An army of 2,000 robots works in this London warehouse

tireless worker

Robots work non-stop for 20 hours a day and each collect up to 2 million food items each turn, more than the capacity of a human worker. Robots can take orders in five minutes, which is about five times faster than trained human workers. Currently, powered by an algorithm, these robots pick up boxes of goods to carry to humans and put them in shopping bags for delivery. But the idea is that the work is practically completely automated.

This is not an android, more like an oven on wheels working on a grid system; the robots, with more than half of their pieces printed in 3D, move over the squares, like pieces on a chessboard. Under the floor, each box hides a stack of up to 21 containers. Containers filled with some of the 50,000 products offered by Ocado, saved according to the algorithm which predicts when they will be needed. When someone orders, the robots rotate on their own and towards the container they need, passing within five millimeters of each other.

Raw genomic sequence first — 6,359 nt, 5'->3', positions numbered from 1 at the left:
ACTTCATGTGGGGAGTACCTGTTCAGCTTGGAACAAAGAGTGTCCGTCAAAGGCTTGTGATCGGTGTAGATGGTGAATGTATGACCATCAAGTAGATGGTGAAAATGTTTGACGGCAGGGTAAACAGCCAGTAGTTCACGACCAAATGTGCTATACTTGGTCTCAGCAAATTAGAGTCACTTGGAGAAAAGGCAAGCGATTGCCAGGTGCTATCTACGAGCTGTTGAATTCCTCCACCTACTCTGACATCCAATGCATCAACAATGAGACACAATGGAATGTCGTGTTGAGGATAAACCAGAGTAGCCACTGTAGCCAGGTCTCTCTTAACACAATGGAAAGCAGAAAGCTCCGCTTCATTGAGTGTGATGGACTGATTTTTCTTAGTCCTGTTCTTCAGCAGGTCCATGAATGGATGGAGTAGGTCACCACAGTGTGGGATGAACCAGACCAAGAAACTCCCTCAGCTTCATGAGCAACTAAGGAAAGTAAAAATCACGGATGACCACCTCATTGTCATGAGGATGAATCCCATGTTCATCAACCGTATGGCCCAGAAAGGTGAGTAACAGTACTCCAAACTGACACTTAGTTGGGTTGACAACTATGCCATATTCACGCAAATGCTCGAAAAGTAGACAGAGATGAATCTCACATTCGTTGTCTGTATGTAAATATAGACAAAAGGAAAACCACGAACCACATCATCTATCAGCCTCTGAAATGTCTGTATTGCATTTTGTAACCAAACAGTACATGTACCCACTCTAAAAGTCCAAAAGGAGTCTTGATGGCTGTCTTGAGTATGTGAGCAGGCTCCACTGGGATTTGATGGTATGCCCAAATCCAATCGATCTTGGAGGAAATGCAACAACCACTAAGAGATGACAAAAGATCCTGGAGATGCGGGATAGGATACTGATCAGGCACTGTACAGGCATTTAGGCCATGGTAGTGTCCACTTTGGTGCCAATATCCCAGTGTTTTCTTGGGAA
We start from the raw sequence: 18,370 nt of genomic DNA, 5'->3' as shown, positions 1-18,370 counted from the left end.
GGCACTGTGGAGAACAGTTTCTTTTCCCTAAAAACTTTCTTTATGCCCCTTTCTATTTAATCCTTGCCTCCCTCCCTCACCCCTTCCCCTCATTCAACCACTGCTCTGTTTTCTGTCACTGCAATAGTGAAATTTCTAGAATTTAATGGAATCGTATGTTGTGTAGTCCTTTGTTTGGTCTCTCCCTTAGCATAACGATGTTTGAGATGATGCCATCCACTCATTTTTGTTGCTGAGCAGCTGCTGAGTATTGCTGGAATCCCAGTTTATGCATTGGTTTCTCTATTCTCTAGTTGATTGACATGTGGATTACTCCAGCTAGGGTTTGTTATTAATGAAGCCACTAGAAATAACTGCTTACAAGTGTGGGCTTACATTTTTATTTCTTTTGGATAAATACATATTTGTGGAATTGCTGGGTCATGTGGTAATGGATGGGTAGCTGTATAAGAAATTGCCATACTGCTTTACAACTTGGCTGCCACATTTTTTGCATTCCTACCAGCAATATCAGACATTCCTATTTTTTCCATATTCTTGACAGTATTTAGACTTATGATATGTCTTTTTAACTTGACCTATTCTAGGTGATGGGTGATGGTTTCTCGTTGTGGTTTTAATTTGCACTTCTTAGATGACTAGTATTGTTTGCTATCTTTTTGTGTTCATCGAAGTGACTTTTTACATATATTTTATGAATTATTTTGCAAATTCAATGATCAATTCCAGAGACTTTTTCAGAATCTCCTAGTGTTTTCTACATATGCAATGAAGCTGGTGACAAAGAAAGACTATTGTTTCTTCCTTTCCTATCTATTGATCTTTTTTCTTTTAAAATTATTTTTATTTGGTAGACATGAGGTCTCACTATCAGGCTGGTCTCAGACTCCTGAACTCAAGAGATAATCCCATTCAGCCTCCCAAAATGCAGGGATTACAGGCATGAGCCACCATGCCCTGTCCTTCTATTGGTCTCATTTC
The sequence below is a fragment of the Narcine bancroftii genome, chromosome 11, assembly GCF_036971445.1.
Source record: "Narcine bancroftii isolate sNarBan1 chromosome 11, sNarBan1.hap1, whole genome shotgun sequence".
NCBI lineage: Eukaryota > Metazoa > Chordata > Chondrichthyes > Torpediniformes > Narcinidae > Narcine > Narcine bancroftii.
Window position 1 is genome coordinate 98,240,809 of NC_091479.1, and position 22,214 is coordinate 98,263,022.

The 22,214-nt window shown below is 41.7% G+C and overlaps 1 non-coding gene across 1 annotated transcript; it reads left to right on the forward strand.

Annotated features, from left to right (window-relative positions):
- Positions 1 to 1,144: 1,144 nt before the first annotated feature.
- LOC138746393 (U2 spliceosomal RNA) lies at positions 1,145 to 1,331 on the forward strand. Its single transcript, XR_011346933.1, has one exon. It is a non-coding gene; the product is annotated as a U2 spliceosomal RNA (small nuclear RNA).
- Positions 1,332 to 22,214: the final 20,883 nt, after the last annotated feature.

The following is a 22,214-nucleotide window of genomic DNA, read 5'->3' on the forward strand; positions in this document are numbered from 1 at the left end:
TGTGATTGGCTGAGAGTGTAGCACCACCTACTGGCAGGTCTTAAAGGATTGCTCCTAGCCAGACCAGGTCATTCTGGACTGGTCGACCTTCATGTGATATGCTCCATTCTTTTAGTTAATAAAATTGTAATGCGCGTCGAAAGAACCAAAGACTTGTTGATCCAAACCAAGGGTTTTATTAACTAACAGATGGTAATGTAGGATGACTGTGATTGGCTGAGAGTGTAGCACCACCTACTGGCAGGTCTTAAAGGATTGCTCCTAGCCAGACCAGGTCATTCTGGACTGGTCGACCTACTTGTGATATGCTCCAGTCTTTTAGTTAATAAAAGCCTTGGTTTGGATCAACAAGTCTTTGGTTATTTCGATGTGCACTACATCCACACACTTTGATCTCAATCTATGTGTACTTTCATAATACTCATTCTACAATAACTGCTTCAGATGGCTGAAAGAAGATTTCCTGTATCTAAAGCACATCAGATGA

Bots are not autonomousInstead, they are governed by systems that work like air traffic control and plan their routes for them.


Most warehouses that work with this technology have not yet reached full capacity, so the new technology means that workers can be moved from one job to another; then a wave of layoffs is not expected (at least temporarily).

Based on okadothe system does not require a specially constructed warehouse, so Ocado technology can be quickly set up for its customers, which include Marks & Spencer in the UK and Kroger in the US.

Reference: OCADO

Roderick Gilbert

"Entrepreneur. Internet fanatic. Certified zombie scholar. Friendly troublemaker. Bacon expert."

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